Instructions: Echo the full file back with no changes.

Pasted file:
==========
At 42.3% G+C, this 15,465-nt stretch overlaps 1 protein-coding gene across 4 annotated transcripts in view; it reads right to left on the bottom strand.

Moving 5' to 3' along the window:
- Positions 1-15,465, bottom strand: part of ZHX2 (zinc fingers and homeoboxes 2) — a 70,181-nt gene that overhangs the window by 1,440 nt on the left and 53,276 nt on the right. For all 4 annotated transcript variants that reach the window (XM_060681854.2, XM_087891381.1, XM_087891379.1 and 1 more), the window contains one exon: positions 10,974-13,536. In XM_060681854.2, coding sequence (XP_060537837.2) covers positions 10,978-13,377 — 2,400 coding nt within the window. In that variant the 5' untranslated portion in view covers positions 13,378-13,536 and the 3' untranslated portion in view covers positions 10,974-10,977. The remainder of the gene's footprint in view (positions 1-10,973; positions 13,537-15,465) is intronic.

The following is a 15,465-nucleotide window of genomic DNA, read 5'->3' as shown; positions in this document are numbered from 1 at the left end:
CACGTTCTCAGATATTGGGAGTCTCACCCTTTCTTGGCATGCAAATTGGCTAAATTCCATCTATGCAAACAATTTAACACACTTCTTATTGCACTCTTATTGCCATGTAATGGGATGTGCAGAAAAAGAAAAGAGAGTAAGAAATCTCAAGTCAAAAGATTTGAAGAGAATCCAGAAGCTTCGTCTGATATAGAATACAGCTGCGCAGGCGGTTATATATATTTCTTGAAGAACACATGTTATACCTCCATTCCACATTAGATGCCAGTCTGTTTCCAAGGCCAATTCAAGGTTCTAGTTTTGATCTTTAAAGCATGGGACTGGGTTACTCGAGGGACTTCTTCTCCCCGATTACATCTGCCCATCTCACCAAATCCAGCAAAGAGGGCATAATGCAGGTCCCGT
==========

At 42.3% G+C, this 15,465-nt stretch overlaps 1 protein-coding gene across 4 annotated transcripts in view; it reads right to left on the bottom strand.

Moving 5' to 3' along the window:
- Positions 1-15,465, bottom strand: part of ZHX2 (zinc fingers and homeoboxes 2) — a 70,181-nt gene that overhangs the window by 1,440 nt on the left and 53,276 nt on the right. For all 4 annotated transcript variants that reach the window (XM_060681854.2, XM_087891381.1, XM_087891379.1 and 1 more), the window contains one exon: positions 10,974-13,536. In XM_060681854.2, coding sequence (XP_060537837.2) covers positions 10,978-13,377 — 2,400 coding nt within the window. In that variant the 5' untranslated portion in view covers positions 13,378-13,536 and the 3' untranslated portion in view covers positions 10,974-10,977. The remainder of the gene's footprint in view (positions 1-10,973; positions 13,537-15,465) is intronic.

The following is a 15,465-nucleotide window of genomic DNA, read 5'->3' as shown; positions in this document are numbered from 1 at the left end:
CACGTTCTCAGATATTGGGAGTCTCACCCTTTCTTGGCATGCAAATTGGCTAAATTCCATCTATGCAAACAATTTAACACACTTCTTATTGCACTCTTATTGCCATGTAATGGGATGTGCAGAAAAAGAAAAGAGAGTAAGAAATCTCAAGTCAAAAGATTTGAAGAGAATCCAGAAGCTTCGTCTGATATAGAATACAGCTGCGCAGGCGGTTATATATATTTCTTGAAGAACACATGTTATACCTCCATTCCACATTAGATGCCAGTCTGTTTCCAAGGCCAATTCAAGGTTCTAGTTTTGATCTTTAAAGCATGGGACTGGGTTACTCGAGGGACTTCTTCTCCCCGATTACATCTGCCCATCTCACCAAATCCAGCAAAGAGGGCATAATGCAGGTCCCGT